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More skilled immigrants needed to boost economy: study


OTTAWA — The federal government should focus on increasing the number of skilled immigrants and refugees to boost the Canadian economy, a policy report recommends.
On Tuesday, the Institute for Research on Public Policy released a report showing that these two immigrant groups do better economically than any other immigrant cohort entering the country.
Report authors Michael Abbott and Charles Beach say officials should consider reducing total immigrant admission levels during recessions, when Canada is hit with high unemployment periods, because immigrants are first to lose their jobs.
The study was released days after the government said it plans to accept as many as 10,000 more skilled workers into the country in 2012, in part to help deal with a massive backlog in applications.
Researchers at IRPP, a non-partisan think-tank based in Montreal, studied the 10-year annual incomes of three cohorts of four immigrants groups who arrived as permanent residents in 1982, 1988 and 1994.
Immigrants entering Canada are classified under the categories of: refugee, family-class (part of family re-unification) and economic — meaning skilled workers.
"Skill-assessed immigrants, people who go through the point system, consistently do better in terms of higher earning levels than other arriving immigrants . . . 35 per cent better for men and 56 per cent for women," said Beach.
"Refugees had the highest earning growth rates again for both men and women across all entry groups . . . 29 per cent for men and 35 per cent for women," he adds.
"Refugees may start low and have low earnings initially, but their earnings grow faster than other groups," said Beach.
Women in the family class had the lowest earnings.
Recessions, the report found, hit the wages of all groups of immigrants.
Immigration has steadily climbed in the past few decades in Canada — about 84,000 people came to this country in 1985, and immigration hit a 50-year high of 281,000 people in 2010, according to Citizenship and Immigration Canada.
But changes to Canada's immigration policy in recent years could be detrimental to the country's economy and competitiveness, the report said.
Officials have narrowed their focus, the report said, to acquiring a specific group of skilled workers — there are 29 priority occupations — and placed a cap on how many of these people enter the country.
In June 2010, Citizenship and Immigration introduced a global cap of 20,000 people who would be accepted under federal skilled-worker applications, along with a 1,000-person cap on the number of applicants accepted in each occupation.
By July of this year, only 10,000 skilled applicants without an offer of employment in Canada were admitted to the country under the Federal Skilled Worker Program but the number of arrivals under the Provincial Nominee Program and the Temporary Foreign Worker Program — neither of which is skills-assessed — continued to climb.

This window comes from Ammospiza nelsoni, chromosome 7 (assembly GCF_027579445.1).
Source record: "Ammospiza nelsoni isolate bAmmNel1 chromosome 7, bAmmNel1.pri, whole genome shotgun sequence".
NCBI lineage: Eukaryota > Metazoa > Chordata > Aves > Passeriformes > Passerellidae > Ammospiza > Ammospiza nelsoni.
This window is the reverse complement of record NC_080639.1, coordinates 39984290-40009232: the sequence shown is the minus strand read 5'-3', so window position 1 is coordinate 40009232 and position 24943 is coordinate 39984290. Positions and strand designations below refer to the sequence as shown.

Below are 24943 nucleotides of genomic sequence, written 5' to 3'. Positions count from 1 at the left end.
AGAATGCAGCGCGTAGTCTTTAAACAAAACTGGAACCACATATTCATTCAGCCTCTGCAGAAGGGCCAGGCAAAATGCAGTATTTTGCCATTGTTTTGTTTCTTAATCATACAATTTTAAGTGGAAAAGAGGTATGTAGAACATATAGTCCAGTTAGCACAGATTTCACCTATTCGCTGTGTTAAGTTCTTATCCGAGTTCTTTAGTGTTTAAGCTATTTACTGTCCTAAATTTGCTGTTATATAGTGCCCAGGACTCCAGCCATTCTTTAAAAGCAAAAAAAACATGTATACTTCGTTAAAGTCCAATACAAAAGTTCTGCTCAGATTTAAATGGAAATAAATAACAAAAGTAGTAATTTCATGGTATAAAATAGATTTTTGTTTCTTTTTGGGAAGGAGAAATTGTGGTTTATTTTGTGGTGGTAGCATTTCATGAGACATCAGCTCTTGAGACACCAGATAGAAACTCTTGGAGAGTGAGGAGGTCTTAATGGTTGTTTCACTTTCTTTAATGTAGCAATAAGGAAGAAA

"There has been a huge growth in the Provincial Nominee Program — while that does a better job of getting people to regions and provinces and so on, the fact is, more than half of those people who come in are roughly low-skilled and the point of our study means, on average, they don't do as well as people with more skills," said Beach.
They urge the federal government to consider tactics European countries have taken in an attempt to sway skilled immigrants to their countries, and noted that countries such as China and India, which are experiencing vast economic growth, are retaining their own skilled workers and even repatriating those who emigrated to Canada.
"In light of this increasing global competition, Canada cannot afford to be complacent in seeking to attract and retain skilled workers. Yet there has not been a major rethink of Canada's immigration objectives and policy since the mid-1990s," the report warned.
The report's data show that within all three cohorts, there is a wide gap between independent skilled workers' earnings and refugees and family-class workers. Other economic-class workers still ranked second to independent economic-class workers by a margin of as much as $10,000 each year.
For example, in 1982, independent skilled workers made a 10-year average of $46,093 each year, while other economic class workers made just more than $28,000. Family-class workers made an average of $27,643 and refugees, the group that saw the highest growth in salary in every cohort, made $20,525.
The authors say their evidence shows it's "remarkably clear and uniform" that skilled workers easily made the most contribution to the country's labour market.
But they concede their data doesn't necessarily show that increased incomes are linked to higher education or skills levels.
The authors recommend maintaining and even expanding skills-focused initiatives, such as the Canadian Experience Class, instead of scaling down efforts to attract immigrant candidates that could adapt to the workforce.
Wait times for applications, recognizing foreign credentials and modifying the current points system so it examines youth, official language fluency and skilled-trades needs are also areas officials need to improve, the report noted.
With files from Amy Chung

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